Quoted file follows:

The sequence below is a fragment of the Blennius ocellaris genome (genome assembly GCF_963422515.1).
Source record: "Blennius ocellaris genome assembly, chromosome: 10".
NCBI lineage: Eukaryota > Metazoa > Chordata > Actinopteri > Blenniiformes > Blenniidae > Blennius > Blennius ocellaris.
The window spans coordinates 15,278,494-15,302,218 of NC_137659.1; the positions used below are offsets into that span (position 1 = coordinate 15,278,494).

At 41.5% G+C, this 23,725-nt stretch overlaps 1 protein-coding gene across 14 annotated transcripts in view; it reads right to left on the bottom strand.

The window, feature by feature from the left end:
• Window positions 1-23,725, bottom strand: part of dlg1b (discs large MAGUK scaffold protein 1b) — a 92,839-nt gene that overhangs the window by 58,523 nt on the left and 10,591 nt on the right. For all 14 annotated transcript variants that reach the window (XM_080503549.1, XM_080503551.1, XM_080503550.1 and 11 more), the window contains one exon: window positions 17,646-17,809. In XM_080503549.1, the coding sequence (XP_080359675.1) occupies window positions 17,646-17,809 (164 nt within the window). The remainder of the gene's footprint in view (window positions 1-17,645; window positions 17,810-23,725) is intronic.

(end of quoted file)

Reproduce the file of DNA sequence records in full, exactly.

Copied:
The sequence below is a fragment of the Blennius ocellaris genome (genome assembly GCF_963422515.1).
Source record: "Blennius ocellaris genome assembly, chromosome: 10".
NCBI lineage: Eukaryota > Metazoa > Chordata > Actinopteri > Blenniiformes > Blenniidae > Blennius > Blennius ocellaris.
The window spans coordinates 15,278,494-15,302,218 of NC_137659.1; the positions used below are offsets into that span (position 1 = coordinate 15,278,494).

At 41.5% G+C, this 23,725-nt stretch overlaps 1 protein-coding gene across 14 annotated transcripts in view; it reads right to left on the bottom strand.

The window, feature by feature from the left end:
• Window positions 1-23,725, bottom strand: part of dlg1b (discs large MAGUK scaffold protein 1b) — a 92,839-nt gene that overhangs the window by 58,523 nt on the left and 10,591 nt on the right. For all 14 annotated transcript variants that reach the window (XM_080503549.1, XM_080503551.1, XM_080503550.1 and 11 more), the window contains one exon: window positions 17,646-17,809. In XM_080503549.1, the coding sequence (XP_080359675.1) occupies window positions 17,646-17,809 (164 nt within the window). The remainder of the gene's footprint in view (window positions 1-17,645; window positions 17,810-23,725) is intronic.